Closely-Held vs Publicly-Held Business - Explained
Understanding the Distinction
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What is the difference between a closely-held company and a publicly-held company?
Business entities are often categorized as either closely-held or publicly-held. These designations are not separate types of business entity; rather, they are classifications or defining characteristics of a given business. Generally, the distinction between the two classifications concerns the number of business owners and whether the equity ownership is sold on a public exchange.
Next Article: Most Common Forms of Business Entity Back to: BUSINESS ENTITIES
What is a Closely-held Business?
A closely-held business, as the name implies, is held by a smaller or more closely related group of individuals. It is often thought of as a smaller business, such as a mom-and-pop or family business. In truth, however, the closely-held status has little to do with the size or revenue of the business; rather, it simply means that the business is not widely owned by numerous, unrelated people. Another characteristic of the closely-held entity is that it is not traded on a public market.
- Example: My wife, three friends, and I own a business that specializes in dog training and boarding. We are a closely-held business because all of the ownership is held by a small group of closely-connect individuals.
What is a Publicly-held Business?
A publicly traded business is any business that is traded on a public exchange. This means that the company has gone through an initial public offering in which its shares were registered with the Securities and Exchange Commission and subsequently listed for sale to the public at large. A publicly-held or publicly-traded company is generally held, or capable of being held, by a large number of unrelated people.
- Example: Elton's business is growing rapidly. He needs to bring in additional capital to expand operations. He decides to undertake a public offering and list shares of his company for sale on a public exchange. Once listed for sale to the public, Elton's business is now a publicly-traded company.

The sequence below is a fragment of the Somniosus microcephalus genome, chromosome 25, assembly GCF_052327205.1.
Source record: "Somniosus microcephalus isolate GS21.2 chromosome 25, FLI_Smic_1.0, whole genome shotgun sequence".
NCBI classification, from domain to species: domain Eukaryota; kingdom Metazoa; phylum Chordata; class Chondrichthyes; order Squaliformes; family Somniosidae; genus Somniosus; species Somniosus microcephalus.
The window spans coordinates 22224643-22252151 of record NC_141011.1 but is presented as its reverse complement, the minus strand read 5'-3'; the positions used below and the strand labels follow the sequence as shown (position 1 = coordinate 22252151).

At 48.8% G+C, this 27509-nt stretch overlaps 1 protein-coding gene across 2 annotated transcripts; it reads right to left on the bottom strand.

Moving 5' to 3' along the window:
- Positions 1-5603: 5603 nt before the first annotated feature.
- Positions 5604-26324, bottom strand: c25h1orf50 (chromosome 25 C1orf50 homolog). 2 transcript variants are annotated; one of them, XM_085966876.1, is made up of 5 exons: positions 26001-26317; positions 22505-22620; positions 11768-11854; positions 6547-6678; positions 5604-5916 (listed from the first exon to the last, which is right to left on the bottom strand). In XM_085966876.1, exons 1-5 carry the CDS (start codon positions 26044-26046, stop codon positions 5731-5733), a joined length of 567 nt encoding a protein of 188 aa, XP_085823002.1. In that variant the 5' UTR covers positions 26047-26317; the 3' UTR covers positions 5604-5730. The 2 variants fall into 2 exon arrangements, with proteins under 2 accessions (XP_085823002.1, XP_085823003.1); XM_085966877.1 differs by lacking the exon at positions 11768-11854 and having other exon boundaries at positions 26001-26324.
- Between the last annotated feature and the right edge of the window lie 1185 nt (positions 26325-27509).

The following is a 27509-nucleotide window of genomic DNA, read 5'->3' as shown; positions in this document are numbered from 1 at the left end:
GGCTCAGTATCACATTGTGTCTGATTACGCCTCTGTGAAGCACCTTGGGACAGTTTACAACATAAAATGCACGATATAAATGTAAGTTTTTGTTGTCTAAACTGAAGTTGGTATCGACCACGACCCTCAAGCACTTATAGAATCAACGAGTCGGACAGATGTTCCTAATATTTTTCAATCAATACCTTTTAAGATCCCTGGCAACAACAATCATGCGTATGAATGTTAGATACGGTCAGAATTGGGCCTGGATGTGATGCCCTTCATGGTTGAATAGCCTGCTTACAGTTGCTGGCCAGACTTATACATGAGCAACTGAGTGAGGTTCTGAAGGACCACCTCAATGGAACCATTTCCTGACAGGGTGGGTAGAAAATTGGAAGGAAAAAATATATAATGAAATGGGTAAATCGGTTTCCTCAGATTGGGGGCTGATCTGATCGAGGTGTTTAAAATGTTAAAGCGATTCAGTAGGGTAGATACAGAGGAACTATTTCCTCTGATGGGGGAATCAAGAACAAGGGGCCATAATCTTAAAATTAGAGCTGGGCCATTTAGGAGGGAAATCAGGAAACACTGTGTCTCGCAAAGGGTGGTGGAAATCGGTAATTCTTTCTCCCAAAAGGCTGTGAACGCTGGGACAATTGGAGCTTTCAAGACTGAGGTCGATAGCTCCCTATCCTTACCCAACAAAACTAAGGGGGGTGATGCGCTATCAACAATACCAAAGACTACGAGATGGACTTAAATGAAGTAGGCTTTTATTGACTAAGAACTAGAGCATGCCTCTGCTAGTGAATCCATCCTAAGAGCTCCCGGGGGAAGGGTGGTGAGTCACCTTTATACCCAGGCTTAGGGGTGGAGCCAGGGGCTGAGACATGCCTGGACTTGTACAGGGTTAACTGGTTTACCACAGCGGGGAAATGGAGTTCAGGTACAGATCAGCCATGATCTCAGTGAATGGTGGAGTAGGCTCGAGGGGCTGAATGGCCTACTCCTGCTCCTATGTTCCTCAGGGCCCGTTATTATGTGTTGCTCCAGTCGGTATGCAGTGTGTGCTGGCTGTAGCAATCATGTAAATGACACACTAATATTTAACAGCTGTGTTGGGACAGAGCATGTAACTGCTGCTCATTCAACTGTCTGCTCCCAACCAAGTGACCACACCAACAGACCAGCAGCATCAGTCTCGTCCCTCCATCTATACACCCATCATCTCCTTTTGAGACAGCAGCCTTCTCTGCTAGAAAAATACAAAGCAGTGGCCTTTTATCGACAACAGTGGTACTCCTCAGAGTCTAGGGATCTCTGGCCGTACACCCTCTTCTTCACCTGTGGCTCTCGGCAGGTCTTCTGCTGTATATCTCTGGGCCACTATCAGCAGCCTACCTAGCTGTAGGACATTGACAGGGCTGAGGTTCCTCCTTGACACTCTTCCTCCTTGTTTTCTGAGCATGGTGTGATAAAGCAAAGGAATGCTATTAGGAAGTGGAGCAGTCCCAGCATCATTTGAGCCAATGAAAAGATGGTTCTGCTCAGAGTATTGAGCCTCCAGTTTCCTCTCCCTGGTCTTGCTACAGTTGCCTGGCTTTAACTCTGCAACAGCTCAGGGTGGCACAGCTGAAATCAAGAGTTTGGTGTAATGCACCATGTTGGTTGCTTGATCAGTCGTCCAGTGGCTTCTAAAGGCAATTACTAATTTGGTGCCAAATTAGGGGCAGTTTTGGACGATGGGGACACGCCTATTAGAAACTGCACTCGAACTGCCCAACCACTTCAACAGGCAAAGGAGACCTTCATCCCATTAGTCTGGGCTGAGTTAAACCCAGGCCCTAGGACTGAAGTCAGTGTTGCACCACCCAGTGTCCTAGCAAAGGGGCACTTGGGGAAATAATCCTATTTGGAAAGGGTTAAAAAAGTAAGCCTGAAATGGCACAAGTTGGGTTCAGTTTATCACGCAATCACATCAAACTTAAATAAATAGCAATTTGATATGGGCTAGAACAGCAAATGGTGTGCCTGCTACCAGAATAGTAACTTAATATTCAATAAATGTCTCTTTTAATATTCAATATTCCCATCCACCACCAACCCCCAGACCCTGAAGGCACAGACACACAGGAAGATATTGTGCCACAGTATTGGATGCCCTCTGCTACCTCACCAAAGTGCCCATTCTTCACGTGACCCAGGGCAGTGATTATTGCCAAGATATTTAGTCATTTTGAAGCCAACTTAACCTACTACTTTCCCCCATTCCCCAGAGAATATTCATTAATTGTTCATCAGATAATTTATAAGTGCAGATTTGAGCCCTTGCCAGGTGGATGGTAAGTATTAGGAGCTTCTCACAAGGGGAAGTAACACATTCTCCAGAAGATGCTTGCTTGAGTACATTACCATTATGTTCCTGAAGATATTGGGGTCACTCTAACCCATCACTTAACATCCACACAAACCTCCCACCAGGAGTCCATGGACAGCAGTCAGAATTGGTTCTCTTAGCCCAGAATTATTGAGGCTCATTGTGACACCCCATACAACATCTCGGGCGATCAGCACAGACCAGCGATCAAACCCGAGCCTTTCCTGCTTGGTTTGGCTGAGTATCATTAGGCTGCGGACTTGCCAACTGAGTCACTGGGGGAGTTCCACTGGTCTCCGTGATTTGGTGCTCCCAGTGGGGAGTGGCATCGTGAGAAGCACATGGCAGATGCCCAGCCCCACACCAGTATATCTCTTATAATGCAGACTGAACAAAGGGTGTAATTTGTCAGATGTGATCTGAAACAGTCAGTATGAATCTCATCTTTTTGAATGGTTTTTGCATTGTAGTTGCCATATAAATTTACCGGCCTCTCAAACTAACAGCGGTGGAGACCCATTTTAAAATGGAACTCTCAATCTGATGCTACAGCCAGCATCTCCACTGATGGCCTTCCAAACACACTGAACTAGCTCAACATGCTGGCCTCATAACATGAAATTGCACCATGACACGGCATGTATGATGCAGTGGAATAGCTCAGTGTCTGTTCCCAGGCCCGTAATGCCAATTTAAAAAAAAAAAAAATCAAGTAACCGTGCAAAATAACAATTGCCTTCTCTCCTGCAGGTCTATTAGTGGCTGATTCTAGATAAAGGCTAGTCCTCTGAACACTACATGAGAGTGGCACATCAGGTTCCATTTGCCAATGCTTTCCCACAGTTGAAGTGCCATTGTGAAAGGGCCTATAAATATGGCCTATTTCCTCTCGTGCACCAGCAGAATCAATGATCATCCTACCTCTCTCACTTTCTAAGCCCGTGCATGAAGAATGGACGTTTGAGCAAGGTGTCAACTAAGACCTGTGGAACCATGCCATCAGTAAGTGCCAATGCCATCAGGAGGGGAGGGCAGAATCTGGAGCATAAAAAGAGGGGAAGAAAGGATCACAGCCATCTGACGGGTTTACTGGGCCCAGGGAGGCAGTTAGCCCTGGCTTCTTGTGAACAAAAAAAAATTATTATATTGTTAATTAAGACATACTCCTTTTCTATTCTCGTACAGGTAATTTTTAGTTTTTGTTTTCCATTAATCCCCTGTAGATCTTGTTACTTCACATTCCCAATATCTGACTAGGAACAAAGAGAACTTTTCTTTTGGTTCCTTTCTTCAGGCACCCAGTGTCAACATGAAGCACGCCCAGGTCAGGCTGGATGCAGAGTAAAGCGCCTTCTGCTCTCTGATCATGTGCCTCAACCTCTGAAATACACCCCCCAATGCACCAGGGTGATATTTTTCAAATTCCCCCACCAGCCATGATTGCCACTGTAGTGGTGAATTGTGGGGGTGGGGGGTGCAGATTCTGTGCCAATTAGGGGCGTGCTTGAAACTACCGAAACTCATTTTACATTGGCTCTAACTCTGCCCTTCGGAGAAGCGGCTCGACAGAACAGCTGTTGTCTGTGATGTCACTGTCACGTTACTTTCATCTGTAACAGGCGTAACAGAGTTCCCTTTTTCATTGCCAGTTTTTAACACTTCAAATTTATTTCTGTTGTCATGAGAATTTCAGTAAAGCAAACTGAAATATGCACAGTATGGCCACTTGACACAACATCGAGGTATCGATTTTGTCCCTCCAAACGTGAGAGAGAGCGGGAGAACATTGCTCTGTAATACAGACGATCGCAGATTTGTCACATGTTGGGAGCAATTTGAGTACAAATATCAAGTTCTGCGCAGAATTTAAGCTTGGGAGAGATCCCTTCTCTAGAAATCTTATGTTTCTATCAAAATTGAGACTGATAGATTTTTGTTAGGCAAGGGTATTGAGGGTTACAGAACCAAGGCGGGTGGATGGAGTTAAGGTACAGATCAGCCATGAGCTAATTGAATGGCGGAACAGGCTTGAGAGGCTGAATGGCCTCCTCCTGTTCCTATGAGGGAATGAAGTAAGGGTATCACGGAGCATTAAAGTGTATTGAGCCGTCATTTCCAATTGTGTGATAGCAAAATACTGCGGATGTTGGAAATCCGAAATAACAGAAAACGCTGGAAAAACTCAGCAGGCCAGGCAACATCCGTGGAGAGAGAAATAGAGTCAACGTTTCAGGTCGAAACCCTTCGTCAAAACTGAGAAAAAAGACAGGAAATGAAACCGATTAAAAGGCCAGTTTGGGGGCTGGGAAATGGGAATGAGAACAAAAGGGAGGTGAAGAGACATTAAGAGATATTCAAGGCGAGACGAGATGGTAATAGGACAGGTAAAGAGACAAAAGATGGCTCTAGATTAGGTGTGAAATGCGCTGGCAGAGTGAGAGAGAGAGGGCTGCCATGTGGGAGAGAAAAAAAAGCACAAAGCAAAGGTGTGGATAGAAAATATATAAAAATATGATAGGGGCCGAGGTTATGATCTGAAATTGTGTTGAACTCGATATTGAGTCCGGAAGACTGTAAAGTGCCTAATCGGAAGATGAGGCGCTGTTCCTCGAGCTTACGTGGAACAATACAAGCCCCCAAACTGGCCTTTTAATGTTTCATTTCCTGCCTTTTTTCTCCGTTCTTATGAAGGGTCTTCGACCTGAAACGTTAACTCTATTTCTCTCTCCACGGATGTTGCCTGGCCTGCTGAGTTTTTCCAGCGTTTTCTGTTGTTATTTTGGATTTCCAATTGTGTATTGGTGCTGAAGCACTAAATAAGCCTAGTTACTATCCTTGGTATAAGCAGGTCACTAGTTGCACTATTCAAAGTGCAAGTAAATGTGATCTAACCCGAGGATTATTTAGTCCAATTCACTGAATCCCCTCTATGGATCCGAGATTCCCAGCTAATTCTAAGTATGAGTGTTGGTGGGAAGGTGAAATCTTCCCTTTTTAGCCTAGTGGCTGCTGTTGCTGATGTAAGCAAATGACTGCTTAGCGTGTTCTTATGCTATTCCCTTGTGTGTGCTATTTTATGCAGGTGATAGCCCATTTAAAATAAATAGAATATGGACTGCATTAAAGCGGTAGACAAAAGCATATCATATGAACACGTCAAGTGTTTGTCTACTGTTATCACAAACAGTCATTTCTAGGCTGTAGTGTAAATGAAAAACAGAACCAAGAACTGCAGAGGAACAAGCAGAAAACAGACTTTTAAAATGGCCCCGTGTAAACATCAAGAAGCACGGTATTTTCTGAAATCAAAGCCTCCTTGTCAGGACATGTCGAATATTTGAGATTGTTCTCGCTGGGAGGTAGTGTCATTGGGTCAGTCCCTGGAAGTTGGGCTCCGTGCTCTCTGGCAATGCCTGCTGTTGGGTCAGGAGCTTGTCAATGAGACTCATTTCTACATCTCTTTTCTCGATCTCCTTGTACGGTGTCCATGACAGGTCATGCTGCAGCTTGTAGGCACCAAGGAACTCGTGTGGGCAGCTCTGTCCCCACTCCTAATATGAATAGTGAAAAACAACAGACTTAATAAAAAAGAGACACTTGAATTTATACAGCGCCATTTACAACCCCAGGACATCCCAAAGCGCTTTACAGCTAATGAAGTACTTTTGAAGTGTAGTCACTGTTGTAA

- Note: A closely-held business is a private business. It is unlikely that a business could or would undertake a public offering and remain closely held. The inverse, however, is not necessarily true. Private business entities are not necessarily closely held. Some private businesses are widely held by a large number of shareholders.
Some companies choose to remain closely-held instead of seeking a large and diverse set of owners. Other companies prefer to be widely held and often undertake a public offering as part of that effort. Can you think of reasons why a company would prefer to remain a closely-held private company versus a widely-held public company?
Can you identify a very large closely held company that does business across the United States? Can you identify why the company is considered, closely-held.
- Hobby Lobby Stores, Inc., is a closely-held company that does business across the US. It is considered to be closely held, as there are only a few owners, most of whom are biologically related.
- Business Entities (Intro)
- Why is studying business entities important?
- Considerations When Forming a Business Entity
- Holistic (Detailed) Overview of Setting Up a Business Entity
- What are Business Entities?
- What is a Closely-held vs Publicly-held Business?
What are the main types of business entity?
- What are the primary characteristics of business entities?
- What is Maintenance of a business entity?
- What is Control of a business entity?
- What is Compensation of business owners?
- What is Taxation of a business entity?
- What is Sales & Use tax?
- What are payroll and self-employment taxes?
- What are the major characteristics of a Sole proprietorship?
- Uniform Partnership Act
- Uniform Limited Partnership Act
- Partnership Agreement
- At-Will Partnerships
- Responsibilities of Partners to the Partnership
- Silent Partner
- Funding the Partnership
- How are Partners Compensated
- Splitting Equity in an Industrial Partnership
- What are the main characteristics of a Limited liability partnership?
- What are the main characteristics of a Limited liability company?
- Forming an LLC
- Articles of Organization
- Operating Agreement or LLC Agreement
- Why You Need an LLC Agreement
- LLC Compensation of Members
- LLC Taxation
- Converting to an LLC
- What are the main characteristics of a Corporation
- Articles of Incorporation
- What to include in the Articles of Incorporation
- Corporate Bylaws
- Exiting the Corporation
- Dissenter's Rights
- What are the requirements to be an S Corporation?
- Non-Profit Organization
- NonProfit Business Entities
- Private Foundation
- A Detailed Explanation of the Sole Proprietorship
- Taxation of Sole Proprietorship
- A Detailed Explanation of the General Partnership
- 50/50 Partnerships: Never a Good Idea
- Publicly-Traded Partnerships
- A Detailed Explanation of the Limited Liability Company
- A Detailed Explanation of the Corporation
- Keepwell Agreement (Letter of Comfort)
- Personal Service Corporation Definition
- A Detailed Explanation of the Non-Profit Entity
- Public Limited Company (UK)